The Consumer Financial Protection Bureau (CFPB) announced that new mortgage lending rules scheduled to take effect on Aug. 1 will be delayed until Oct. 1.
On Oct. 1, the CFPB will institute new rules regarding disclosures under the Truth in Lending Act and Real Estate Settlement Procedures Act that will affect all home builders, particularly those with a real estate lending arm.
Under the new procedures as a result of the Dodd Frank Act, four documents will be merged into two. The Good Faith Estimate and Truth in Lending disclosures will be eliminated and combined into a new single Loan Estimate form, or “LE.”
In addition, the final Truth in Lending Disclosure and HUD-1 Settlement Statement are being replaced by the Closing Disclosure, or “CD.”
What Do These Changes Mean?
Under the new rule, the biggest change is that the Closing Disclosure must be provided to the consumer a full three days prior to the closing, and if there are changes during that 72-hour period, the closing could be delayed.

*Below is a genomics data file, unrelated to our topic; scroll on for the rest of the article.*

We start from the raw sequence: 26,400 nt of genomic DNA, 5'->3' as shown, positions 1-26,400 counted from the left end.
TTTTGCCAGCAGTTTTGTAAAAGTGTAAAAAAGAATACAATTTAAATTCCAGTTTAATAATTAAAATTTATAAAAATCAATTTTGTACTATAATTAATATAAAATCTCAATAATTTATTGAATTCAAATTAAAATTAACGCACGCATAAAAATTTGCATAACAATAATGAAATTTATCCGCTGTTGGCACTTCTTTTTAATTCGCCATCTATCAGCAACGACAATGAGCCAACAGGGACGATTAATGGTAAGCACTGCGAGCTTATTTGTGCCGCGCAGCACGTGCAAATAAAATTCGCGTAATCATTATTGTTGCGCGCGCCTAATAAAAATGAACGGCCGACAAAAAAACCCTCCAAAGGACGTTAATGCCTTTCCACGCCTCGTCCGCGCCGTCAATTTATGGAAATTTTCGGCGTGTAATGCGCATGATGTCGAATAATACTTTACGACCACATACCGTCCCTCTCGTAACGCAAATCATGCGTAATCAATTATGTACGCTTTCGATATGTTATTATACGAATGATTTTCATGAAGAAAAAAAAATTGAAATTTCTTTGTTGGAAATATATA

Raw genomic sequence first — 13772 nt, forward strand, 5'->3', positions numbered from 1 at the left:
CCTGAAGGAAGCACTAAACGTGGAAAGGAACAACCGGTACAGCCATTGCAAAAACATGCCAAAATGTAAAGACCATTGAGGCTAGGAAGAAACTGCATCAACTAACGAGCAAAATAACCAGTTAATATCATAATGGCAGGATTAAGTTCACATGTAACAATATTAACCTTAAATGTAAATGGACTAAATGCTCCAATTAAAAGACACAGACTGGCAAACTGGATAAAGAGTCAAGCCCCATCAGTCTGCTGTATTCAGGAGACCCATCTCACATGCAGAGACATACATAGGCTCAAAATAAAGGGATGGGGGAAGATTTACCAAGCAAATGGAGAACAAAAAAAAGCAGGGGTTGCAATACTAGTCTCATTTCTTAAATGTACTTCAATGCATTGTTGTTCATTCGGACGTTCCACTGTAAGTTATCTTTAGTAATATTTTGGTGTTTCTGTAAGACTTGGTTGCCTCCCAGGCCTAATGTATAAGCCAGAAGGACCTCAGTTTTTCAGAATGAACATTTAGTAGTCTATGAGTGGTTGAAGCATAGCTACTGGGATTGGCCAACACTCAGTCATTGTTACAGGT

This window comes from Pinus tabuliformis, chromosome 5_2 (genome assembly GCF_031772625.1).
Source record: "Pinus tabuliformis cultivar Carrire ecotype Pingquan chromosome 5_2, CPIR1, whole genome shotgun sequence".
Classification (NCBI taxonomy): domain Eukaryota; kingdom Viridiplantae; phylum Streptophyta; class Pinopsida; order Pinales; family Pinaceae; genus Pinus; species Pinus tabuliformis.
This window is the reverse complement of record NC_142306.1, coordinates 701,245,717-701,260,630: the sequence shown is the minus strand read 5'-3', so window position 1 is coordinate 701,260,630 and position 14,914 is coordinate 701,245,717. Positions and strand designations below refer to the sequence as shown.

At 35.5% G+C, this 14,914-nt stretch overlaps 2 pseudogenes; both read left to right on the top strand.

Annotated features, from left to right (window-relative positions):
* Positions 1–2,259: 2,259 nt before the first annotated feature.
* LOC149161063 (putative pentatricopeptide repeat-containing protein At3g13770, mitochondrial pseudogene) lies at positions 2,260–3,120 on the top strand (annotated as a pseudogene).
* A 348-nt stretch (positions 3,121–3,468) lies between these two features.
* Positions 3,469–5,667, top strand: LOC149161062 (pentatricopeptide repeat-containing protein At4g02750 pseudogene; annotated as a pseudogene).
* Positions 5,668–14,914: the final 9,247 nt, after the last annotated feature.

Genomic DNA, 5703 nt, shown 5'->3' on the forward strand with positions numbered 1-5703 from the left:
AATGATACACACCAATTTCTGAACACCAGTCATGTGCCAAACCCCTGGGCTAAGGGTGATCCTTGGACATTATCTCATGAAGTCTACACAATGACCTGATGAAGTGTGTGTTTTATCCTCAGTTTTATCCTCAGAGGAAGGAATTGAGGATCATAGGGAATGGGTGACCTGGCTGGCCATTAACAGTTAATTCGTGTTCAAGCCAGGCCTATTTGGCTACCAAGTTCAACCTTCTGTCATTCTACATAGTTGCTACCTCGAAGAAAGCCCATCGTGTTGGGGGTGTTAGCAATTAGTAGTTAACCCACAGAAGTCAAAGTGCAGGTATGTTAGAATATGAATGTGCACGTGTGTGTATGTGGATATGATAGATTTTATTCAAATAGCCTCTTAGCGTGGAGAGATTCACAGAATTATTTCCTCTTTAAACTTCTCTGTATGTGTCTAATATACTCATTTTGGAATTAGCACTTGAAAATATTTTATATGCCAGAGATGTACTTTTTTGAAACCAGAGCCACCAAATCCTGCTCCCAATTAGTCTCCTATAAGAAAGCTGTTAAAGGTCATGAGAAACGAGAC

Currently, the HUD-1 Settlement Statement can be presented to the buyer on the day of closing and any changes to the statement can take place during the loan closing.
In addition, the Loan Estimate must be delivered to the prospective buyer no later than three business days after receiving the application.
Changes Aimed at Helping Consumers
These new rules are intended to streamline the loan application process and make it easier for consumers to understand by clearly spelling out the most relevant details all on one page – the interest rate of the mortgage loan, the amount of the monthly payments and a listing of all the closing costs.
For consumers applying for adjustable rate mortgages, the documents will explain how their interest rate and future monthly payments could change based on certain factors.
During the rulemaking process, NAHB was actively involved by submitting comment letters, both individually and with coalition partners, urging the CFPB to ensure that any changes that would make it easier for consumers to understand and comply with the settlement process would not place any undue burdens on builders, lenders and other housing professionals.